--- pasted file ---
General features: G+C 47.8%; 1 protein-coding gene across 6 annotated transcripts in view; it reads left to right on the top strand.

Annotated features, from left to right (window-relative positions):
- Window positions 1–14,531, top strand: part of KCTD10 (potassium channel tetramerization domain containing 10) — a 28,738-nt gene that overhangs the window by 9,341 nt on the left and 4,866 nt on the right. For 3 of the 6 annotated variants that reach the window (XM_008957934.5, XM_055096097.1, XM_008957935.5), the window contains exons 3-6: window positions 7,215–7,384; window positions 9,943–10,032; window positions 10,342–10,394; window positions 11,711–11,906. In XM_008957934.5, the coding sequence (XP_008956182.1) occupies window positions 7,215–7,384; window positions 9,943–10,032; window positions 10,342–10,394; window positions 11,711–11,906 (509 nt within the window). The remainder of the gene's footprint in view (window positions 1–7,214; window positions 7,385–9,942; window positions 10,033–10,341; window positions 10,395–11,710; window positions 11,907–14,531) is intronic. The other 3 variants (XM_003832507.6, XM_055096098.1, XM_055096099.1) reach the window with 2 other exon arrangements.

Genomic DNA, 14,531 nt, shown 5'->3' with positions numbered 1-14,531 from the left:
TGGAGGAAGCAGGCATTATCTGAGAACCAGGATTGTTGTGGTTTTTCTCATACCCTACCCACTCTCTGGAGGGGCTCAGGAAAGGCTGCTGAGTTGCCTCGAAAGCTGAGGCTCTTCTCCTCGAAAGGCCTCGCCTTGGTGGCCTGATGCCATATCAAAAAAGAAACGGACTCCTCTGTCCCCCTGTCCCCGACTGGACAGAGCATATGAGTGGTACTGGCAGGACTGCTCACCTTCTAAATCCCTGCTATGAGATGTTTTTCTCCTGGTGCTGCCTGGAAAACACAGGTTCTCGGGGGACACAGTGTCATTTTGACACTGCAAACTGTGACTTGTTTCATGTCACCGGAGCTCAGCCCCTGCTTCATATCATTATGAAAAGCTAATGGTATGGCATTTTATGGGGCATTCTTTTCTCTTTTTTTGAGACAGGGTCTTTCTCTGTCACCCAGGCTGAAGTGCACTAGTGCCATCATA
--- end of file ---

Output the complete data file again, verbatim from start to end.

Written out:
General features: G+C 47.8%; 1 protein-coding gene across 6 annotated transcripts in view; it reads left to right on the top strand.

Annotated features, from left to right (window-relative positions):
- Window positions 1–14,531, top strand: part of KCTD10 (potassium channel tetramerization domain containing 10) — a 28,738-nt gene that overhangs the window by 9,341 nt on the left and 4,866 nt on the right. For 3 of the 6 annotated variants that reach the window (XM_008957934.5, XM_055096097.1, XM_008957935.5), the window contains exons 3-6: window positions 7,215–7,384; window positions 9,943–10,032; window positions 10,342–10,394; window positions 11,711–11,906. In XM_008957934.5, the coding sequence (XP_008956182.1) occupies window positions 7,215–7,384; window positions 9,943–10,032; window positions 10,342–10,394; window positions 11,711–11,906 (509 nt within the window). The remainder of the gene's footprint in view (window positions 1–7,214; window positions 7,385–9,942; window positions 10,033–10,341; window positions 10,395–11,710; window positions 11,907–14,531) is intronic. The other 3 variants (XM_003832507.6, XM_055096098.1, XM_055096099.1) reach the window with 2 other exon arrangements.

Genomic DNA, 14,531 nt, shown 5'->3' with positions numbered 1-14,531 from the left:
TGGAGGAAGCAGGCATTATCTGAGAACCAGGATTGTTGTGGTTTTTCTCATACCCTACCCACTCTCTGGAGGGGCTCAGGAAAGGCTGCTGAGTTGCCTCGAAAGCTGAGGCTCTTCTCCTCGAAAGGCCTCGCCTTGGTGGCCTGATGCCATATCAAAAAAGAAACGGACTCCTCTGTCCCCCTGTCCCCGACTGGACAGAGCATATGAGTGGTACTGGCAGGACTGCTCACCTTCTAAATCCCTGCTATGAGATGTTTTTCTCCTGGTGCTGCCTGGAAAACACAGGTTCTCGGGGGACACAGTGTCATTTTGACACTGCAAACTGTGACTTGTTTCATGTCACCGGAGCTCAGCCCCTGCTTCATATCATTATGAAAAGCTAATGGTATGGCATTTTATGGGGCATTCTTTTCTCTTTTTTTGAGACAGGGTCTTTCTCTGTCACCCAGGCTGAAGTGCACTAGTGCCATCATA